“But brake and neutral throttle, we have a ton of drills that we do. So in four days, we start to see people click, and when you see them click on that third day, it’s pretty cool.”
I didn’t get the full four days, attending a special two-day weekend camp with reps from Bridgestone tire. But getting a taste definitely left me wanting more.
Our schedule followed the standard format though, with plenty of late afternoon/evening riding the day we arrived, along with some drills and a Superpole session.
The next day was more drills, a few Superpole sessions and a five-gun competition on the range. We got some scrumptious Texas barbeque for dinner before heading off to bed. The final day was more of the same, capped off by a chance to pull the trigger on the .50 caliber.
Drills ran the gamut from hard braking competitions, eyes up exercises to get riders to look through corners, entry and exit point identification, one-handed laps, neutral throttle and trail braking practice and controlled slide slaloms. All emphasize different aspects of bike control and even after just a day and a half, the pieces of the puzzle start to come together.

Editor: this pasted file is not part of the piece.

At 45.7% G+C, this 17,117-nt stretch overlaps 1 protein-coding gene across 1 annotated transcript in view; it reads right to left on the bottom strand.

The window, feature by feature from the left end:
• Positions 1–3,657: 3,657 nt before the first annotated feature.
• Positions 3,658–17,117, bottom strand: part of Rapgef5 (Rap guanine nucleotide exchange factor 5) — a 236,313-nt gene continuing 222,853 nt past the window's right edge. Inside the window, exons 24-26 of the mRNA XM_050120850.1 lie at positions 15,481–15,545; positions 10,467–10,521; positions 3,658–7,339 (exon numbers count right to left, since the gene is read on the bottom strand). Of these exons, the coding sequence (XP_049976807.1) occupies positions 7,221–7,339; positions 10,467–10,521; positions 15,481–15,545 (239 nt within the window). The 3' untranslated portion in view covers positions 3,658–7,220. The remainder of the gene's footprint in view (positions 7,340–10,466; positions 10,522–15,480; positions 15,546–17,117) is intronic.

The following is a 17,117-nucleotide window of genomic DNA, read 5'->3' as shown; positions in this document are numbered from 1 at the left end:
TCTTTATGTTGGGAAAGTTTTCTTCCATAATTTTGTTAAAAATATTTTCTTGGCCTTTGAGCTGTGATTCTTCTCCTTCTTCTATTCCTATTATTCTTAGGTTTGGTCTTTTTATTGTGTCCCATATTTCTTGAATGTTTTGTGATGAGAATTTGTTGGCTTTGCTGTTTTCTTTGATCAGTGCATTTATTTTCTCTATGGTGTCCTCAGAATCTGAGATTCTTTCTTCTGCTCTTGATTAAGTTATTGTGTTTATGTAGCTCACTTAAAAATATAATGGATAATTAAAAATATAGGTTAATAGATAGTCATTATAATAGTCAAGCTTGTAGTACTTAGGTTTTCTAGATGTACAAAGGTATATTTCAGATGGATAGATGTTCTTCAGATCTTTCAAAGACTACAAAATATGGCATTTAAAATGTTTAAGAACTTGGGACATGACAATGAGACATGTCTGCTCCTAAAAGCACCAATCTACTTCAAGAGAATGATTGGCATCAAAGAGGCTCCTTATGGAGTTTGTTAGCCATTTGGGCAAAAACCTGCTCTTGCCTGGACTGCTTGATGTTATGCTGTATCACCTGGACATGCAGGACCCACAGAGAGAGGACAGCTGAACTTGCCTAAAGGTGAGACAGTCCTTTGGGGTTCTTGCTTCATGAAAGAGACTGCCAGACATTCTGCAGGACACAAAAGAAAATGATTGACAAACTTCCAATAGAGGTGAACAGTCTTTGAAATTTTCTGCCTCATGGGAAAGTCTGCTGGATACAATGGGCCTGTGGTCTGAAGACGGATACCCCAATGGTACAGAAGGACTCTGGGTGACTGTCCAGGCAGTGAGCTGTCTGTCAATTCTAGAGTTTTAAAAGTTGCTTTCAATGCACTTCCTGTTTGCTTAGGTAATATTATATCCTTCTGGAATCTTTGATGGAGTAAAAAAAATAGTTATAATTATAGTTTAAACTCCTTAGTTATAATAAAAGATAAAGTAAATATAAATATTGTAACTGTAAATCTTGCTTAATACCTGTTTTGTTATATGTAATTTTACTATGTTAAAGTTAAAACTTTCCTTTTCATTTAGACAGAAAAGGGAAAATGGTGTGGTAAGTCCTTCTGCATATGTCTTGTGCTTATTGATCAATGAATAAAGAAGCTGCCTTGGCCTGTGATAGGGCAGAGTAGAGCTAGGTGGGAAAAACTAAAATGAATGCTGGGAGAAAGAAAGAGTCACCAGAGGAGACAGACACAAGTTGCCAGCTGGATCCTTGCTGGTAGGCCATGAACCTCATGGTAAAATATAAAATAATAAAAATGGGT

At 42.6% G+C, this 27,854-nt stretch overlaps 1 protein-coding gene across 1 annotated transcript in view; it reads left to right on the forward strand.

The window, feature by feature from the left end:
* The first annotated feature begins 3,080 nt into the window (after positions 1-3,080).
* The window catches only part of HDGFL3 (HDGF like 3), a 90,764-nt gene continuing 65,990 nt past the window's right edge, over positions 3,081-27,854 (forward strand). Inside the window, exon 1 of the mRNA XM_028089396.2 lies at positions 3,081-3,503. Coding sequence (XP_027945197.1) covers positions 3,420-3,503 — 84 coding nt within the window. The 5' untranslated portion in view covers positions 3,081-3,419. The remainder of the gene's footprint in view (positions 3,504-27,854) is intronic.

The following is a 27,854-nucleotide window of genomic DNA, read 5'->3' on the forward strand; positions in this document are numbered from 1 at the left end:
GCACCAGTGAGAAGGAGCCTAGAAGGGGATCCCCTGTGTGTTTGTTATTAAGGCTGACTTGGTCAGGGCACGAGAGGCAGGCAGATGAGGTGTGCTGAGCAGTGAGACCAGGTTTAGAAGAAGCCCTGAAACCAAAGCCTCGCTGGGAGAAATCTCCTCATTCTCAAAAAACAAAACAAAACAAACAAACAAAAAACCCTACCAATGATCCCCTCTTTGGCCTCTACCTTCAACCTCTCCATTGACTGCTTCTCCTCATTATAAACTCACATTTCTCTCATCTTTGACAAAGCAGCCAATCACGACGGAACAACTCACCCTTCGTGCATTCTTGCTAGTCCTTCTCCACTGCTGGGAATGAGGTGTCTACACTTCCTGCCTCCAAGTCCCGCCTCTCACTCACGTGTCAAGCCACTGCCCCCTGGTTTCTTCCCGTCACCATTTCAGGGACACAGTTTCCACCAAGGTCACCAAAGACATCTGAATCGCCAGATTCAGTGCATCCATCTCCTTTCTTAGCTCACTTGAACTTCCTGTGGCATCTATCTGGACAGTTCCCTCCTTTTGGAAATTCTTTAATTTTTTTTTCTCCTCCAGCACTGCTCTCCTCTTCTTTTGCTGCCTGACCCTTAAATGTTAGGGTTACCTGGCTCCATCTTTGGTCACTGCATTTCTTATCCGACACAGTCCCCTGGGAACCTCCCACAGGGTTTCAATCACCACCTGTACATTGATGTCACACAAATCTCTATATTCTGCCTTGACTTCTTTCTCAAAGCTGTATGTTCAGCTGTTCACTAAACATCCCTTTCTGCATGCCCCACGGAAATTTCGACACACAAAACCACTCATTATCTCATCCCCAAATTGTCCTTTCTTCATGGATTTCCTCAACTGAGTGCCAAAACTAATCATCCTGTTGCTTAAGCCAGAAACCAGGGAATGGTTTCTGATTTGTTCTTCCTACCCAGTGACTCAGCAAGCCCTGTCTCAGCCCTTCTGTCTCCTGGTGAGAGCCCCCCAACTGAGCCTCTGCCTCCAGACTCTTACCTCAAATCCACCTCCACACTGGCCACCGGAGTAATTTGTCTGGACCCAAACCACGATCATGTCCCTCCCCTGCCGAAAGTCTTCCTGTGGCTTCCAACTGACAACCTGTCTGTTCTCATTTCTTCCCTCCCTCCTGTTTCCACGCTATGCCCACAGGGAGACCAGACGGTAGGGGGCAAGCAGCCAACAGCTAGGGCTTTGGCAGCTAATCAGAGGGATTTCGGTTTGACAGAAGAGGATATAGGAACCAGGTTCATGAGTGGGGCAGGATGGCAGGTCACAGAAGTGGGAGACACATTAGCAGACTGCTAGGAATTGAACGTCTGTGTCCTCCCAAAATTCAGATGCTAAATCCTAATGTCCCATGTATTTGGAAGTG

Colin’s crew are attentive and continually provide suggestions for improvement to each rider. You can ask anyone questions at any point, Edwards included.
And their input is invaluable. They have broad experience teaching riders of all skill levels, from the absolute beginner to the world championship-winning racer. Even if you’ve never been on a bike before, you can sign up for a Boot Camp and get rolling. This is particularly nice due to the fact that TTBC actively encourages entire families to enjoy the experience, a much more appealing consideration when everyone from little Suzie to Grandpa Amos can hop on a bike and have fun, regardless of skill.